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Trips Around One World

For the first time in a century, the permanent exhibition of the GRASSI Museum of Ethnography invites visitors to a tour across the cultures of all continents. Displays include clothing, weapons, jewellery and many other accessories that evoke the experience of initial European contacts with cultures abroad.

The exhibits in the Southeast Asia section not only show the differences and relationships between selected cultures and ethnic groups, but also the aesthetic sensibilities and artistic skills of each. Moreover, they tell of cultural contacts and the relationships between religious thought and its symbolic reflection in daily life. The use of specific kinds of jewellery, weapons, and dress reveal the bond these have with specific religious and social functions.

The South Asia section focuses on Sri Lanka and the Indian subcontinent, as well as the cultures of the indigenous peoples of these regions. In the part of the exhibition dedicated to the island culture of Sri Lanka, special attention is given to the Kolam theatre and its multitude of deities and demons. In addition to an extensive collection of craftworks, a highlight of the Indian cultural area is a genuine village complex built by craftsmen from Kutch, located in the western state of Gujarat.

The section on Mongolians and Tibetans introduces a cultural area that starts in the southern slopes of the Himalayans and its foothills. Two common features of the region are the Tibetan-Mongolian Buddhism and nomadic pastoralism. In this section of the exhibition you will find the Herrmann-Freiherr-Speck-von-Sternburg Room where precious Buddhist relics are displayed.

The East Asia section of China and Japan reflects and questions our common misconception of this region. Braids, chopsticks, porcelain crafts, samurai weapons, models of bound feet, and traditional medicines are featured, and a special exhibit addresses the intricacies of the Chinese language.

The greater Northeast Asia section consists of Siberia, Korea, North Japan, and Northeast China. A shared feature of this region's peoples is shamanism. Part of the exhibition, the Ainu Collection, is one of the biggest of its kind in Europe. It includes more than 700 objects. A Kurile-Ainu feather dress is unique attraction. It is one of a worldwide existing total of nine.

The part Central Asia and the Middle East, under the motto "Cultures in Dialogue", depicts the every-day life and cooperation of various ethnic and religious affiliations in the region. It emphasises the interaction between the nomadic and the resident population in Central Asia. One finds bazaars and an Uzbek teahouse. The diversity of popular beliefs in the Middle East is broached with the example of amulets and talismans. Another visitor attraction is a genuine Bedouin tent from North Africa.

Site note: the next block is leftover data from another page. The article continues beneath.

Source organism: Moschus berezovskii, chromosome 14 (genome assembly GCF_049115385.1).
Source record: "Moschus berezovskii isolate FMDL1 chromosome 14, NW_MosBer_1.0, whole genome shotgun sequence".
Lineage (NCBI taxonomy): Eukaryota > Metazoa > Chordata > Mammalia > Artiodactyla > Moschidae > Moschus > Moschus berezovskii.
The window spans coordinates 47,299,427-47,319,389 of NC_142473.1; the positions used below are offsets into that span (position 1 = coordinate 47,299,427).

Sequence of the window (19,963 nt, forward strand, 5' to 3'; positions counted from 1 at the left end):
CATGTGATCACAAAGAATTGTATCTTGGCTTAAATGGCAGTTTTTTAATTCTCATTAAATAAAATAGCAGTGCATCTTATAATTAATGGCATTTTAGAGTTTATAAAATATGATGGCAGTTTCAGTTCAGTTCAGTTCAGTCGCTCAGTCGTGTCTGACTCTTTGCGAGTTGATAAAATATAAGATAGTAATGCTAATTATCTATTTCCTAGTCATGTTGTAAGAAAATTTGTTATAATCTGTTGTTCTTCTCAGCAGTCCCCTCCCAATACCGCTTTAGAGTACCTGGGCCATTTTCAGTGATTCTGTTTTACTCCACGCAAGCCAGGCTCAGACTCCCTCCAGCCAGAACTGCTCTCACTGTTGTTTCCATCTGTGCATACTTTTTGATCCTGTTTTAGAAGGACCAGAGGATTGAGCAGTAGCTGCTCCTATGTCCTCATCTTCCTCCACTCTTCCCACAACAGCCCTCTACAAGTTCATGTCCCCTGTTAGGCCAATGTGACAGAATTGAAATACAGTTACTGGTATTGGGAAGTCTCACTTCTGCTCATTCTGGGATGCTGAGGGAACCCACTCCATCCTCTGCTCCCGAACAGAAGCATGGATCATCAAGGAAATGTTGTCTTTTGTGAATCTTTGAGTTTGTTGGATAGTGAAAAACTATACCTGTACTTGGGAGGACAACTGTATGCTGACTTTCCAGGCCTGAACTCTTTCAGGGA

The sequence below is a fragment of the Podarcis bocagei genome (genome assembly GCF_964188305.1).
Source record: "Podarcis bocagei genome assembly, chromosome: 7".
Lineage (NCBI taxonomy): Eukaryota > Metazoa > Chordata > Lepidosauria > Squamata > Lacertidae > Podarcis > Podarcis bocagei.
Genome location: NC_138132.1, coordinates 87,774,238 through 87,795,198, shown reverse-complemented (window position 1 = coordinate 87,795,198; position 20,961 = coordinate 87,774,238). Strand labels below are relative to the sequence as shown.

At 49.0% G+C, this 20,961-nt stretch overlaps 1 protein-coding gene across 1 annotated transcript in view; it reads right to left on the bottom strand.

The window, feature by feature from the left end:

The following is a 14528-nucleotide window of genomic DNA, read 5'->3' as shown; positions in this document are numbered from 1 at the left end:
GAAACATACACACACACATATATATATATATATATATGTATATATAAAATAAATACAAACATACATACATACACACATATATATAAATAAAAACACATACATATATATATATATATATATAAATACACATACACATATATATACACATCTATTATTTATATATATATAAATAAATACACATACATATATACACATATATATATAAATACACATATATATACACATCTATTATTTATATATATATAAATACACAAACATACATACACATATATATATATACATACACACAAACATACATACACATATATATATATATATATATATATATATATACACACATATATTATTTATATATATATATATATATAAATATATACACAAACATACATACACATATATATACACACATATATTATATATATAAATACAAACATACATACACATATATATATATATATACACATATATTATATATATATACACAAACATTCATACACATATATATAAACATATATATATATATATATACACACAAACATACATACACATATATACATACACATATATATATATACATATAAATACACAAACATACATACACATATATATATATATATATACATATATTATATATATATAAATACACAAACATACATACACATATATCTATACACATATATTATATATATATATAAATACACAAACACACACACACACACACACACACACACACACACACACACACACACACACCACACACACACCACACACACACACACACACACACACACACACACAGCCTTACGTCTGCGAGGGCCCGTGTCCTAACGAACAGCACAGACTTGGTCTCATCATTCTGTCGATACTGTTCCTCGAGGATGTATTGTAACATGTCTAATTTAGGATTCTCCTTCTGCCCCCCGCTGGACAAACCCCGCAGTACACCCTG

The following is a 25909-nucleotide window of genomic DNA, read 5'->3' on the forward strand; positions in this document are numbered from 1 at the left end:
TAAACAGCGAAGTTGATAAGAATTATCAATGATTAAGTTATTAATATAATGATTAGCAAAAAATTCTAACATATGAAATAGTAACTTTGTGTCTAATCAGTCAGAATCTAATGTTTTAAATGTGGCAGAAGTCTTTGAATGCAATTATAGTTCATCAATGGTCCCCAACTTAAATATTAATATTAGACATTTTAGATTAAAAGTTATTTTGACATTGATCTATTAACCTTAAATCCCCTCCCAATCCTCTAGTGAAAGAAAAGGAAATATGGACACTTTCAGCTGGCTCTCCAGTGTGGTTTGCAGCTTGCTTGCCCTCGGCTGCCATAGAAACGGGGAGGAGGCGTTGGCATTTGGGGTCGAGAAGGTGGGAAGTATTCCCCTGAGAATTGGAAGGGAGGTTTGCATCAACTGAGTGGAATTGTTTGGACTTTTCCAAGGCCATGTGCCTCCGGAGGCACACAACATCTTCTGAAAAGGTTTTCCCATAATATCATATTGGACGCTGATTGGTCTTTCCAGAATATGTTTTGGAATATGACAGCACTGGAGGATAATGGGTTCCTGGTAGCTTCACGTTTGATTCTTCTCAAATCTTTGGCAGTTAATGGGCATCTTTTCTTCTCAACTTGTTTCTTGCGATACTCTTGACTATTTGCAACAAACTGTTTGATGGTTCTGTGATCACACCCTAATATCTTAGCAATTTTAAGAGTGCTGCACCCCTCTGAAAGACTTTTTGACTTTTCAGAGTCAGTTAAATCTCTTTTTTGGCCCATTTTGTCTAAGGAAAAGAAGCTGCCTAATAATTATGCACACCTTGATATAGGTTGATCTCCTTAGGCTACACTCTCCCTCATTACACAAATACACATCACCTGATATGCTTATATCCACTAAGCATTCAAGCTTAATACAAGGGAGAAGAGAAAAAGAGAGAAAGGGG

In 2004, the museum received a collection of the foundation Collection Dr. Bir on permanent loan. This collection of oriental jewellery contains 3,000 pieces and is the largest private collection ever conferred to the museum. A part of these precious trinkets are presented in a special cabinet exhibition, though many pieces have been included in relevant parts of the permanent exhibition.

For a long time, East and South Africa were regarded by Europeans as a secret El Dorado. The "Empire of Priest King John" and "King Solomon's Mines" have often been associated with this region. In the stone buildings of Zimbabwe and the once flourishing trade centres of the East Coast, visitors can trace these legends. In the exhibition one will encounter bushmen and nomadic herdsmen such as the Zulu, Massai, and Herero. It covers also the live of peasants, their everyday culture, and their spiritual heritage. Most impressive is the collection of numerous masks of the East African Makonde.

The America section conveys the diversity of not only native cultures. It also depicts African-American cultures of the South by holding the focus on religion and integration. Beautiful feather works from the Amazon region and an extensive ceramic exhibition from the Andes are shown. Exemplified with the ethnic group of Tarahumara from Mexico, the exhibition captures the transition from traditional into strongly modern way of life. The exhibition "North America" features the cultures of the Great Plains. A genuine walk-in tipi in its centre serves as an event hall.

The section Australia and Oceania demonstrates both the diversity of traditional indigenous cultures with regard to their living area and their problems and perspectives in our time. One can literally feel Australia: a hands-on wall and a sandbox haptically bring alive the typical forms of Australian landscapes and habitats. Most important everyday appliances like boomerang, tomb cane, and collection bowl can be taken into hands. The Oceania section shows many objects never been shown before. Here, Fiji acts as the exemplary link between Melanesia and Polynesia. The Fiji collection is regarded as one of the oldest of its kind.

Photo: Ingrid Hänse
Photo: Ingrid Hänse
Photo: Ingrid Hänse
Photo: Ingrid Hänse
Photo: Ingrid Hänse
Photo: Ingrid Hänse